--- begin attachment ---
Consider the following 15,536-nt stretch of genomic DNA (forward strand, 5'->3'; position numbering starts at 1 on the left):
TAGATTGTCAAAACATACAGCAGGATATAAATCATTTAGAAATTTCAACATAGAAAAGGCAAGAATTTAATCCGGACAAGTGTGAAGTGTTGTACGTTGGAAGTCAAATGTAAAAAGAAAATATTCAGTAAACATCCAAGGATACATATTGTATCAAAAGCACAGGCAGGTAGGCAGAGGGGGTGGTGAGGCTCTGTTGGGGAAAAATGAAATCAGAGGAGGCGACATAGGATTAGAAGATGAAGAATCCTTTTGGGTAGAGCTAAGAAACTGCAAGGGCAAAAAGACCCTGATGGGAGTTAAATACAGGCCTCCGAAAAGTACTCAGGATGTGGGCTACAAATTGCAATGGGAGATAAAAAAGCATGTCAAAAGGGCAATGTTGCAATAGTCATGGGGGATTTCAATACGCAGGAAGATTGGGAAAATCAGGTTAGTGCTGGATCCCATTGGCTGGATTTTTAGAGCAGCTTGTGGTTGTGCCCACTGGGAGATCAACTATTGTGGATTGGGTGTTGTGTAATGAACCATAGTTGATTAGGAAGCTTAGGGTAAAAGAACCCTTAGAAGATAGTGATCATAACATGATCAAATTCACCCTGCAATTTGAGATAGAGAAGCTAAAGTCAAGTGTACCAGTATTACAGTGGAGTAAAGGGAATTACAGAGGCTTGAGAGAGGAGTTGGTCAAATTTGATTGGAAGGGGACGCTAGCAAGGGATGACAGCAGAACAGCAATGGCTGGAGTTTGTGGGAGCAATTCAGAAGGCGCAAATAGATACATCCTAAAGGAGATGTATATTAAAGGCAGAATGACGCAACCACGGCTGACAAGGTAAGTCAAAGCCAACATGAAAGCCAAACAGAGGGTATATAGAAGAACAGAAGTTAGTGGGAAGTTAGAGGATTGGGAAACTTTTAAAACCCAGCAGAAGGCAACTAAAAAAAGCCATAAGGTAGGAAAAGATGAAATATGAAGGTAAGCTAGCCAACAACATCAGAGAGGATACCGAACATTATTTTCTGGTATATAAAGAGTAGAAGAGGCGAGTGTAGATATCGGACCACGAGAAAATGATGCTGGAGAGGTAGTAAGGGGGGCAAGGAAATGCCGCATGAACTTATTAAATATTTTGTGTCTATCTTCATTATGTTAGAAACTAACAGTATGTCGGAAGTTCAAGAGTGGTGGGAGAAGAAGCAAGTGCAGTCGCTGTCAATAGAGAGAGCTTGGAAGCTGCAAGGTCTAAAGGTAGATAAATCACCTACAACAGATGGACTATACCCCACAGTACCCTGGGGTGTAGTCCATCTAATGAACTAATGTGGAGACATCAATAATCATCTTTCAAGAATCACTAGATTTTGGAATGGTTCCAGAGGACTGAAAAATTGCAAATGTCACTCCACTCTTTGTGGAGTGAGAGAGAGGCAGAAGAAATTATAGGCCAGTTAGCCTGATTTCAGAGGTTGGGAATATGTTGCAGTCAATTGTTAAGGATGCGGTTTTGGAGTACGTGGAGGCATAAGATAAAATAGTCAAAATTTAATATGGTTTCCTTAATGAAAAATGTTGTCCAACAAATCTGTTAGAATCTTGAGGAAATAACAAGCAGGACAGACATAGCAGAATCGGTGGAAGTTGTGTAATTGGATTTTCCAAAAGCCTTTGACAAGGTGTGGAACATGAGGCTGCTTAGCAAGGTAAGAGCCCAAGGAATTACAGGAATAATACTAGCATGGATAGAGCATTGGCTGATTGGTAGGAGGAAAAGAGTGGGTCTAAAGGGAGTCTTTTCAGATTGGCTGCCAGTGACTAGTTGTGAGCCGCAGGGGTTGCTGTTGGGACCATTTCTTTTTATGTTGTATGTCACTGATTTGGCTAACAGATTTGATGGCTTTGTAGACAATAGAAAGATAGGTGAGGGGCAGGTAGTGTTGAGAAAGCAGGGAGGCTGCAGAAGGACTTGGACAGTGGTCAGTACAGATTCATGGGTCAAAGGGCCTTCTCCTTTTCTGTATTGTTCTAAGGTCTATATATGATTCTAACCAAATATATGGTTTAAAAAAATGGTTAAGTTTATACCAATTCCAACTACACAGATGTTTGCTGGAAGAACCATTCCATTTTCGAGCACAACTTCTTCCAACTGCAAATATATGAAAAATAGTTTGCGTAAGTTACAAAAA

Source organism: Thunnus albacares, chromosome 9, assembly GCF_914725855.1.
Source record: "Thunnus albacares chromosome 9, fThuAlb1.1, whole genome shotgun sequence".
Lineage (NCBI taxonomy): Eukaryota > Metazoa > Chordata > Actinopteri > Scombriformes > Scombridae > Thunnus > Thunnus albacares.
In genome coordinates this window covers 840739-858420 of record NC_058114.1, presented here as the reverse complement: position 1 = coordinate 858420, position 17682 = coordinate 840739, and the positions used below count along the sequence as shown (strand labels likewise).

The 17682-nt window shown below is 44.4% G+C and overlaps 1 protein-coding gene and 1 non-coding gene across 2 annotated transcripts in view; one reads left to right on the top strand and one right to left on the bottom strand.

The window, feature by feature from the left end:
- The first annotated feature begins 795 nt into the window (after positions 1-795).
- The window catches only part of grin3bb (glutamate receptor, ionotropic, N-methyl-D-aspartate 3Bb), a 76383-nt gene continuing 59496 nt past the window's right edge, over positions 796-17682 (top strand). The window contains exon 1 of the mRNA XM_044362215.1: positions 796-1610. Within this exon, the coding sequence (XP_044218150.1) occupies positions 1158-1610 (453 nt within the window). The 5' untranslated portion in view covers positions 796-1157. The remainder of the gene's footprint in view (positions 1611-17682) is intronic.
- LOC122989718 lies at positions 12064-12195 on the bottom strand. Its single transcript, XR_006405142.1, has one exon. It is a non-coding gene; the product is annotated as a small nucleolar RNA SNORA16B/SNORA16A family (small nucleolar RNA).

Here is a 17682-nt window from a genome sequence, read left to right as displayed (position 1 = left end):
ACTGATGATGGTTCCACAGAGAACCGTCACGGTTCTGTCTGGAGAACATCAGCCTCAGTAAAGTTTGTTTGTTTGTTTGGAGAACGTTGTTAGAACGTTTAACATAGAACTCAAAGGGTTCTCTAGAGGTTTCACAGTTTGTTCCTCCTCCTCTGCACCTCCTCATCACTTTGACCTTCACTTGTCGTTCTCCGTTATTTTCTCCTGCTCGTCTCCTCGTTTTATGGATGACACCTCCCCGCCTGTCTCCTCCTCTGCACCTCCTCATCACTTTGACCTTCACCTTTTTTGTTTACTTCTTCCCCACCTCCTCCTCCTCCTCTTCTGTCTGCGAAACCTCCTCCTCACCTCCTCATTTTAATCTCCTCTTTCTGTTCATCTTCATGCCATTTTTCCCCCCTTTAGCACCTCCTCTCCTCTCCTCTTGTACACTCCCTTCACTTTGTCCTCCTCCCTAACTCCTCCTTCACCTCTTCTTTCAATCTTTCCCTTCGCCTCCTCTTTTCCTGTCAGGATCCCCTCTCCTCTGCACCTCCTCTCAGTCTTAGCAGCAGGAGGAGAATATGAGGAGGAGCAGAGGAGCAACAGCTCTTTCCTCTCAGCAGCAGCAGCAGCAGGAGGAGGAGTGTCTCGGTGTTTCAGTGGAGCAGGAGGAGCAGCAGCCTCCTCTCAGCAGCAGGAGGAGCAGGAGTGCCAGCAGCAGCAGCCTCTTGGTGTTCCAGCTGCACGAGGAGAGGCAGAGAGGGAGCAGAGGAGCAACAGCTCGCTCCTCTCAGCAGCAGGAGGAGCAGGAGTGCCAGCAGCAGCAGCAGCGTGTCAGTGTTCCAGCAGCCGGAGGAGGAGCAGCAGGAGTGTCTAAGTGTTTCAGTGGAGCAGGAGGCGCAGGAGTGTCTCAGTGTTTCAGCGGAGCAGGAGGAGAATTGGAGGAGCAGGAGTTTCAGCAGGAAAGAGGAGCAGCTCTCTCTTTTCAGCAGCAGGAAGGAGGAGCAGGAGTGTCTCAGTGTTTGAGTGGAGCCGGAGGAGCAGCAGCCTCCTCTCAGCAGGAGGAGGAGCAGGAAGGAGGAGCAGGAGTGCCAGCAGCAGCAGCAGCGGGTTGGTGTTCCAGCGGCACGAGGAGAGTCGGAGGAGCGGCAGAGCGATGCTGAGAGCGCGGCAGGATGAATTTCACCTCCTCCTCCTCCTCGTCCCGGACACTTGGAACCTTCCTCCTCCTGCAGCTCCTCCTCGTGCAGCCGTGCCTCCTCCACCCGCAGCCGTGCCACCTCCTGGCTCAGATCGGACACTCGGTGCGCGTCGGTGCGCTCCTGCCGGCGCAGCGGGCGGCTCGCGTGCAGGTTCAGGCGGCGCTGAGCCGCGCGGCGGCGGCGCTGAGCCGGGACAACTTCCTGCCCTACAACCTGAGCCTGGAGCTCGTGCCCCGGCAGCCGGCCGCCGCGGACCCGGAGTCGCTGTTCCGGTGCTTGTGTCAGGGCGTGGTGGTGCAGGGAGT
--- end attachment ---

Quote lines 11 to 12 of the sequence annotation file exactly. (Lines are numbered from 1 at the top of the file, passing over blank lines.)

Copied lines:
- LOC122989718 lies at positions 12064-12195 on the bottom strand. Its single transcript, XR_006405142.1, has one exon. It is a non-coding gene; the product is annotated as a small nucleolar RNA SNORA16B/SNORA16A family (small nucleolar RNA).

Here is a 17682-nt window from a genome sequence, read left to right as displayed (position 1 = left end):